According to the equality,
$f^{(n-1)}(r)=\int_{0}^{a} e^{r\cos x}\cos(nx+r\sin x)\,dx$
(2)

Therefore,
$f^{(n-1)}(0)=\int_{0}^{a} \cos(nx)\,dx=\frac{\sin(na)}{n}$
(3)

Taylor's series,
$f(r)=\sum_{n=1}^{\infty}\frac{f^{(n-1)}(0)}{(n-1)!}\,$
$r^{n-1}$ (4)

Plug (3) into (4),
$f(r)=\sum_{n=1}^{\infty}\frac{\sin(na)}{n!}\,$ $r^{n-1}$ (5)

Multiply $r$ on both sides,
$rf(r)=\sum_{n=1}^{\infty}\frac{\sin(na)}{n!}\,$ $r^{n}$ (6)

Finally, the series:
$\sum_{n=1}^{\infty}\frac{\sin(na)}{n!}\,r^{n}=e^{r \cos a}\sin(r\sin a)$ (7)

Some Special cases:
(a) $r=1$
$\sum_{n=1}^{\infty}\frac{\sin(na)}{n!}=e^{\cos a}\sin(\sin a)$ (8)

(b) $r=1, a=1$
$\sum_{n=1}^{\infty}\frac{\sin n}{n!}=e^{\cos 1}\sin(\sin1)$ (9)

(c) $a=\frac{\pi}{2}$
$\sum_{n=1}^{\infty}\frac{\sin (n\pi/2)}{n!}r^n=\sin r$ (10) (which is within everybody's expectation)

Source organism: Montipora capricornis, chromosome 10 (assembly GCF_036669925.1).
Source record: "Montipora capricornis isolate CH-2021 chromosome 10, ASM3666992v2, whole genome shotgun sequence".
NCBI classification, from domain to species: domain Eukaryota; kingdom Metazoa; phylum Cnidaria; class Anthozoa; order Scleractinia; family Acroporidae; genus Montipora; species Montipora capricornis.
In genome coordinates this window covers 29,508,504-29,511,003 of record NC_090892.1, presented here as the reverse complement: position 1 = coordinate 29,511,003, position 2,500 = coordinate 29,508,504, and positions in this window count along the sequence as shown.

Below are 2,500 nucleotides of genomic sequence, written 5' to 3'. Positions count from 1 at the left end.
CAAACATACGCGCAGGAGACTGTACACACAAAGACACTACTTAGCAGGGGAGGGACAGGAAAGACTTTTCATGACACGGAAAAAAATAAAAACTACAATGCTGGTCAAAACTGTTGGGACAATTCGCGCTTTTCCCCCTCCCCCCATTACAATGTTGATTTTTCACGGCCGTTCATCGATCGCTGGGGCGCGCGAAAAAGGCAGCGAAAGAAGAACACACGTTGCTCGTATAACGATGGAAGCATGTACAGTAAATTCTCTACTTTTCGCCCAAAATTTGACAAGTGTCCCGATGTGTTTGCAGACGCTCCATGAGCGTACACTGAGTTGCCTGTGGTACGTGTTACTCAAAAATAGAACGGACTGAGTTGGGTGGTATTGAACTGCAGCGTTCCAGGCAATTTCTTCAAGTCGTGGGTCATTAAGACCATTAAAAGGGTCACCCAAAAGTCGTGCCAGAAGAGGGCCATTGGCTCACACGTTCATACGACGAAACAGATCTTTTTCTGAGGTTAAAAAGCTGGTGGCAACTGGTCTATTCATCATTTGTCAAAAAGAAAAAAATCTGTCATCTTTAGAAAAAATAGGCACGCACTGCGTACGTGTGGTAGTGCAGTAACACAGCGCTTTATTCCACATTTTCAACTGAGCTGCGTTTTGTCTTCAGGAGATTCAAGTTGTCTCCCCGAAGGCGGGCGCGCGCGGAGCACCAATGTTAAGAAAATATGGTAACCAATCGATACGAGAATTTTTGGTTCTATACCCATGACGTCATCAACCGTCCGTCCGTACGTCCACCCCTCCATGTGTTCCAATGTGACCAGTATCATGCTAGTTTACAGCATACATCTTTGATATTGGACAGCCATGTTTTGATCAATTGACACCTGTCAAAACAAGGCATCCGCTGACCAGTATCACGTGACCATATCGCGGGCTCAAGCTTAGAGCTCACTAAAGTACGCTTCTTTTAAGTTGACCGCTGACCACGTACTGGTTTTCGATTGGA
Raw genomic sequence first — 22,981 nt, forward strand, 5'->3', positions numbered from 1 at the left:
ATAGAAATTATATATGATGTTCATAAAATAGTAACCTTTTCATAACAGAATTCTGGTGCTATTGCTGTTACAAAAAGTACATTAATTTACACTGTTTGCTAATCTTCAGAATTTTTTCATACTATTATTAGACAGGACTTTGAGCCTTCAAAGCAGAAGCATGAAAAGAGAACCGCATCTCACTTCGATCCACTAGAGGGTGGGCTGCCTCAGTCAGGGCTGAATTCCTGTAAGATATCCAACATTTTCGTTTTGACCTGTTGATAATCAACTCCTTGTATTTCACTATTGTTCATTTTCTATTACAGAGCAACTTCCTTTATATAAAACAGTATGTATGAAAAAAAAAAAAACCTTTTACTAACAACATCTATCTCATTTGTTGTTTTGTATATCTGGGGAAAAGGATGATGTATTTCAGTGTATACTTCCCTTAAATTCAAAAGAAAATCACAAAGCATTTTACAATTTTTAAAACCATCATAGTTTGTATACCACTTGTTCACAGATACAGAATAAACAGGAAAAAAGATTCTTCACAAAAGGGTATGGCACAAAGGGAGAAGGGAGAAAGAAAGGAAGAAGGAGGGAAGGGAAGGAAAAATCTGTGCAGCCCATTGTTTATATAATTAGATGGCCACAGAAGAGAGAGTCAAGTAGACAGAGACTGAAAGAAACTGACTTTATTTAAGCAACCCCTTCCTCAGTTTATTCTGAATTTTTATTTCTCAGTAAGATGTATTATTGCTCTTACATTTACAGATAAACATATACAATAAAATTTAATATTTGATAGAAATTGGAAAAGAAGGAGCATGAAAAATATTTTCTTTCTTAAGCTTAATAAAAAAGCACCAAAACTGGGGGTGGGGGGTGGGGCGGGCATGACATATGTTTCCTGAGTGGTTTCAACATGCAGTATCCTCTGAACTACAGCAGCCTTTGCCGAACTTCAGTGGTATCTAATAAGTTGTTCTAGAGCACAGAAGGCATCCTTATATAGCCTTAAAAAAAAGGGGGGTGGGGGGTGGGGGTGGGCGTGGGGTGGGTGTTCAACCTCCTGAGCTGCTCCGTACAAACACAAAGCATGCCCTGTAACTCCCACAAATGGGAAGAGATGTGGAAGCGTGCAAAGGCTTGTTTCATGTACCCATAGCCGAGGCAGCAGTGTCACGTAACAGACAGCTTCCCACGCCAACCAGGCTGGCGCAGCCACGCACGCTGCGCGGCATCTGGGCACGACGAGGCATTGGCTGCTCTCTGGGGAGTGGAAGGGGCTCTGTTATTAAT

By Luobo
08/14/2009

11. Originally Posted by TwistedOne151
First, use the sum of angles formula on $\cos(x+r\sin{x})$:
$\cos(x+r\sin x)=\cos{x}\cos(r\sin{x})-\sin{x}\sin(r\sin{x})$,
so our integral becomes:
$\int_0^{\pi}e^{r\cos{x}}\cos(x+r\sin{x})\,dx=\int_ 0^{\pi}e^{r\cos{x}}\left[\cos{x}\cos(r\sin{x})-\sin{x}\sin(r\sin{x})\right]\,dx$
$=\int_0^{\pi}e^{r\cos{x}}\cos{x}\cos(r\sin{x})-e^{r\cos{x}}\sin{x}\sin(r\sin{x})\,dx$

-Kevin C.
Consider $\int_0^{\pi}e^{r\cos{x}}\sin{x}\sin(r\sin{x})\,dx$.

Integrating by parts
$\int_0^{\pi}e^{r\cos{x}}\sin{x}\sin(r\sin{x})\,dx$

$=\frac{1}{r}\left[-e^{r\cos x}\sin (r\sin x)\right]_{x=0}^{\pi}-\frac{1}{r}\left[\int_{0}^{\pi}(-e^{r\cos x}).\cos(r\sin x).r\cos x.dx\right]$

$=\int_{0}^{\pi}e^{r\cos x}.\cos(r\sin x).\cos x.dx$

and you directly get 0